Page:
A home of hip hop lore became a weekend home for others.
Last month, Big Boi, six-time Grammy award winner and one half of the legendary Outkast, became a host on Airbnb.
Big Boi, whose real name Antwan André Patton, hosted three overnight stays at “The Dungeon” for three days (June 29, July 1, and July 3) for only $25 a night—in honor of the 25th anniversary of Outkast’s “ATLiens,” which is widely held to be one of the group’s classic albums.
During their stays, guests learned about the Atlanta community and its hip hop history, were provided access to the house’s basement, listened to some of the records that were recorded there and were provided access to a state-of-the-art in-home studio, which was outfitted with Yamaha audio equipment.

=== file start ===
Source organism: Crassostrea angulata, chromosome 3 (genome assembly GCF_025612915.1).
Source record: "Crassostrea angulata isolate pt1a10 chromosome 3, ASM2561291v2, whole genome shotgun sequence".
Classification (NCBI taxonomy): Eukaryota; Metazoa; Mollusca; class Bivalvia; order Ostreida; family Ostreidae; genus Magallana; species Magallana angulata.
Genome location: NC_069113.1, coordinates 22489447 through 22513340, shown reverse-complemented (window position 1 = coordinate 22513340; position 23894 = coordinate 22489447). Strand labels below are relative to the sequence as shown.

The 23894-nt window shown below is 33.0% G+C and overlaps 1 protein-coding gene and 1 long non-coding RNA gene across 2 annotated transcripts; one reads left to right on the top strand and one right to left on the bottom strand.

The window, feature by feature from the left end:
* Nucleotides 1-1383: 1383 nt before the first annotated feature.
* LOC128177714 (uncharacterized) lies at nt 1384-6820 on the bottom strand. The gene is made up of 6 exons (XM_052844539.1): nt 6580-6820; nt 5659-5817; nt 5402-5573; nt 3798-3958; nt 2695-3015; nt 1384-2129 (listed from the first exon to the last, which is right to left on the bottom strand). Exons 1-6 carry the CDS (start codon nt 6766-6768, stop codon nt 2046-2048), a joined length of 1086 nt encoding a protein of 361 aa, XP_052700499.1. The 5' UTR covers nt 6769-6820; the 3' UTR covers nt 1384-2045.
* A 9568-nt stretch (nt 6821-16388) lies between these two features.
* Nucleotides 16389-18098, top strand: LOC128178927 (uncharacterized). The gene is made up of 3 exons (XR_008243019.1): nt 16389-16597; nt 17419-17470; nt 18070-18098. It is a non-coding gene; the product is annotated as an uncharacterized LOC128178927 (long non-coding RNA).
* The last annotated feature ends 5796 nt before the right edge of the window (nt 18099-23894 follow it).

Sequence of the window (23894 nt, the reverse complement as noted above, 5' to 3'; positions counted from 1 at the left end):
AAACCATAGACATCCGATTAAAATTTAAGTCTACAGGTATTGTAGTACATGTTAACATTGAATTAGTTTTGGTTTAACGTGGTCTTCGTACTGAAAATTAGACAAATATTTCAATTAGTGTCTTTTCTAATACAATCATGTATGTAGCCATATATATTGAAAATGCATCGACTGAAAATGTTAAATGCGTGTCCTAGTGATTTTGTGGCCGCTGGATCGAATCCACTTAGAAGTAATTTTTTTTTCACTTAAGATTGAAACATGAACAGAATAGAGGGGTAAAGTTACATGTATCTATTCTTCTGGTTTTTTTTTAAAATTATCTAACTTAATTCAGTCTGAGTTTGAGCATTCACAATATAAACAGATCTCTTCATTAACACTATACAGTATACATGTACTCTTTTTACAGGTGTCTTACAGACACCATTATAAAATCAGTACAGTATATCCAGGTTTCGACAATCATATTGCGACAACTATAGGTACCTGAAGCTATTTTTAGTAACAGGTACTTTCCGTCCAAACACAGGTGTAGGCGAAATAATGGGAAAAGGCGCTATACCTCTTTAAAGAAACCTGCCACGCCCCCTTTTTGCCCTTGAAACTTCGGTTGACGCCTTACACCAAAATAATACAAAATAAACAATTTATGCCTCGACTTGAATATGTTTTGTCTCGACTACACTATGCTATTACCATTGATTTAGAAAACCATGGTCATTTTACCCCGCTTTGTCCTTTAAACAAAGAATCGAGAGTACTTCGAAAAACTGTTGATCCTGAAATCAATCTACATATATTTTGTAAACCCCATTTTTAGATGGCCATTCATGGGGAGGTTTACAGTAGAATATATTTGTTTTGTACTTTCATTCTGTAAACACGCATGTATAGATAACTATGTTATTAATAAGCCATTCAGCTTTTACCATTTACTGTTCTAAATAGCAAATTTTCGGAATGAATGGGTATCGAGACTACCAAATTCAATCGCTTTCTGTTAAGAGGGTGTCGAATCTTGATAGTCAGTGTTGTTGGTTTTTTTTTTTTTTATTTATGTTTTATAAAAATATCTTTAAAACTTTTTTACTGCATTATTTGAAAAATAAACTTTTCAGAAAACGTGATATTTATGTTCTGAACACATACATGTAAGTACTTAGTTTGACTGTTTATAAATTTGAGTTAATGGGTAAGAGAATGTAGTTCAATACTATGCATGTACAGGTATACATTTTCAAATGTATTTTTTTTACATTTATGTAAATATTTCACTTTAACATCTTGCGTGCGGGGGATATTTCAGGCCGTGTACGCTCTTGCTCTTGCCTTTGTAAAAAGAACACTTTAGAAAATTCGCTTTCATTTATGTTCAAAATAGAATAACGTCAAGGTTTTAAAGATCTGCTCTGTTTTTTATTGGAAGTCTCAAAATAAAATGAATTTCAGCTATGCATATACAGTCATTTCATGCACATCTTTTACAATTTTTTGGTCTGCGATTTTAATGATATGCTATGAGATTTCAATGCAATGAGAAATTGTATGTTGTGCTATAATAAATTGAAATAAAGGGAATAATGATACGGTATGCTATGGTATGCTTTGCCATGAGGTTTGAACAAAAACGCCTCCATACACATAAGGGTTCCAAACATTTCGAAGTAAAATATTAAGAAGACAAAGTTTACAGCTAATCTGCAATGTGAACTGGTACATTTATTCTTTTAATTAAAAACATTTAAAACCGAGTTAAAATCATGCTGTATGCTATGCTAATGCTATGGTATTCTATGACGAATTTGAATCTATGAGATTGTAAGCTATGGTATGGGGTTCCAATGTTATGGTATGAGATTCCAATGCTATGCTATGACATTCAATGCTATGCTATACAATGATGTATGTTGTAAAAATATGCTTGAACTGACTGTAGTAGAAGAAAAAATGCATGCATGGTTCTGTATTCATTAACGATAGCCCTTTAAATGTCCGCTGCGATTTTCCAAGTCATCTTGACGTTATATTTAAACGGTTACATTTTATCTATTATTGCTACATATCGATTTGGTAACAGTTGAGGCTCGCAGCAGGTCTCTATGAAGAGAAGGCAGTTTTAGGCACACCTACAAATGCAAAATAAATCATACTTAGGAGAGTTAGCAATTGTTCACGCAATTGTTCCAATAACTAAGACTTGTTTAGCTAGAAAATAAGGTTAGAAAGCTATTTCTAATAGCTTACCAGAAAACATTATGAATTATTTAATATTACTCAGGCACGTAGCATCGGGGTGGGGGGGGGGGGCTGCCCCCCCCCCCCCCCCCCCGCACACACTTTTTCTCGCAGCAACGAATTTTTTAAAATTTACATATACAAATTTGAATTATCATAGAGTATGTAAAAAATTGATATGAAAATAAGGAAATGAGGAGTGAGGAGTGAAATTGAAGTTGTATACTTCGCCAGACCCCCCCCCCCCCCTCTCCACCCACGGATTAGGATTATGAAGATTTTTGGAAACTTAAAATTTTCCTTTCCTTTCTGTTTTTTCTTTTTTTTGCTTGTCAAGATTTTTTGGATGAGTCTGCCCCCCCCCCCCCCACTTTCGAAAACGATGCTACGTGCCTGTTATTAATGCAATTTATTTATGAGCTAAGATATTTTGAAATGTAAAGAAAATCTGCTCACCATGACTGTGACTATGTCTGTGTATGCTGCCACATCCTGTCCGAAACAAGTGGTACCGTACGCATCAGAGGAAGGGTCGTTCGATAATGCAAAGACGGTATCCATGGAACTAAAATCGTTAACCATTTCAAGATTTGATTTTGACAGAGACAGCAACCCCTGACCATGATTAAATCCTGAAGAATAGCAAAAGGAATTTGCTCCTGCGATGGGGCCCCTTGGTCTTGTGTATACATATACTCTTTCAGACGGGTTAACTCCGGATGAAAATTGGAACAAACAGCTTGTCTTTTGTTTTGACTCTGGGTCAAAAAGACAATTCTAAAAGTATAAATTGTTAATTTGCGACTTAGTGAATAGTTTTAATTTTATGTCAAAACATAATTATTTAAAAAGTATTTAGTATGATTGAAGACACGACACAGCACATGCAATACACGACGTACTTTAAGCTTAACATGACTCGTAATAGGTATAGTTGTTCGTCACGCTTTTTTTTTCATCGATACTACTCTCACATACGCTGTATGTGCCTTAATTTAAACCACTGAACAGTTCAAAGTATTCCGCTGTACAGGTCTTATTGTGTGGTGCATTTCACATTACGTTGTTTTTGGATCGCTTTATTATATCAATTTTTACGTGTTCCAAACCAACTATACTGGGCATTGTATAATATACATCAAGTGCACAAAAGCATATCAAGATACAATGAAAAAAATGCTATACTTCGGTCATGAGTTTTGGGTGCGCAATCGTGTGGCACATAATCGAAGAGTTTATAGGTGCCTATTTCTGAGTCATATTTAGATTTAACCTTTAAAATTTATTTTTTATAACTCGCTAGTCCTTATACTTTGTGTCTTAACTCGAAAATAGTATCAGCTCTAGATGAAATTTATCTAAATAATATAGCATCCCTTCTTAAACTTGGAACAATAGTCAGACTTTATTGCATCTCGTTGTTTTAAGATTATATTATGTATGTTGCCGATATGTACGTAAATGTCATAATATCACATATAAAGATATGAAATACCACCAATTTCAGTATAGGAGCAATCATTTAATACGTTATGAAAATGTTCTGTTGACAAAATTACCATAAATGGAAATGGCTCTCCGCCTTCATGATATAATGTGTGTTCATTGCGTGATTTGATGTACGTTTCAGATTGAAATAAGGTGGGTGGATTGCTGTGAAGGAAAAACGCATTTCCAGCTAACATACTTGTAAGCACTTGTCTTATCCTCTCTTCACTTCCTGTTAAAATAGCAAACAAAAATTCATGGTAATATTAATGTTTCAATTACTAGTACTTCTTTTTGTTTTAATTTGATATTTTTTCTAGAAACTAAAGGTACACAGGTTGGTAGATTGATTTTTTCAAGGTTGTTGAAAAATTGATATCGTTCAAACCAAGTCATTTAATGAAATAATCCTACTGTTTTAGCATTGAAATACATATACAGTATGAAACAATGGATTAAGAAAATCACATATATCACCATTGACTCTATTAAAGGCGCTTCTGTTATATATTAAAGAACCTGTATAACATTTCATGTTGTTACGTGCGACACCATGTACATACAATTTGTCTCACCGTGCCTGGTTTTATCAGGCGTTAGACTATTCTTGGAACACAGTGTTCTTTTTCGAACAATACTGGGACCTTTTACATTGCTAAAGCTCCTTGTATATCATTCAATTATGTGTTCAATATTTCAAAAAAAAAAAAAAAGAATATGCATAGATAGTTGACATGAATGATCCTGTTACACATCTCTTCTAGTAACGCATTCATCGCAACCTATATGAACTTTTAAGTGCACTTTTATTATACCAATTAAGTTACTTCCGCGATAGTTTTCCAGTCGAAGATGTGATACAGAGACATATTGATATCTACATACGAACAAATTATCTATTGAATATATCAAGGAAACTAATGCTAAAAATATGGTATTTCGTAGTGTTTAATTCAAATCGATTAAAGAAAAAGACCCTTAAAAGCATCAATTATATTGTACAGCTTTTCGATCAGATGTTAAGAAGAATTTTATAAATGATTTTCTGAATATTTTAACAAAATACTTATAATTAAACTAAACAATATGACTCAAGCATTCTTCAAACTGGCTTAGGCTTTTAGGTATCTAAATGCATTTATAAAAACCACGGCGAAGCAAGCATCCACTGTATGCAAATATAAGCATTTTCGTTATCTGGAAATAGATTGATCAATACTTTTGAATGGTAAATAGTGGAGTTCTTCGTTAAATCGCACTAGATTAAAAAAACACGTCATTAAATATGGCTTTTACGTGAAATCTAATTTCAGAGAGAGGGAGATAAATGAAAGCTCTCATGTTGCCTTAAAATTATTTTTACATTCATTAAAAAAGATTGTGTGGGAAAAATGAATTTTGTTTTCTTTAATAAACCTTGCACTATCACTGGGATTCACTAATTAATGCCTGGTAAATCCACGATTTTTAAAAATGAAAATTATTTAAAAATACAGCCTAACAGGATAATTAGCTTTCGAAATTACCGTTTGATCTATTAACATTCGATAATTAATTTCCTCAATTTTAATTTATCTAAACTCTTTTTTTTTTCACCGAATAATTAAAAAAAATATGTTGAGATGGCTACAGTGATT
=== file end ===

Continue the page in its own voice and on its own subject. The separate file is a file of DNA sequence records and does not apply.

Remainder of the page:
Many guests were also given the star treatment, when they were brought to and from the house in an Escalade.
“Atlanta is my home, and I grew up with The Dungeon Family in this house,” stated Big Boi. “We would spend hours hanging out in the basement, writing rhymes and putting together beats at all hours of the night. Since purchasing the home, I’ve been excited to open its doors and welcome the next generation of artists to the space that inspired countless songs.”
The house is the former home of Organized Noize producer Rico Wade’s mother. Back in the day, the basement was a makeshift studio that they called “The Dungeon,” because of the basement’s rickety infrastructure and dirt floors.
Outkast and Goodie Mob recorded some of their early work including “Southernplayalisticadillacmuzik” and “Soul Food” respectively. The basement helped shape what would become the mainstream Southern sound and was the catalyst to the region’s takeover of hip hop that continues to this day. The walls of the basement still bear the signatures of the artists and producers who took their sound global.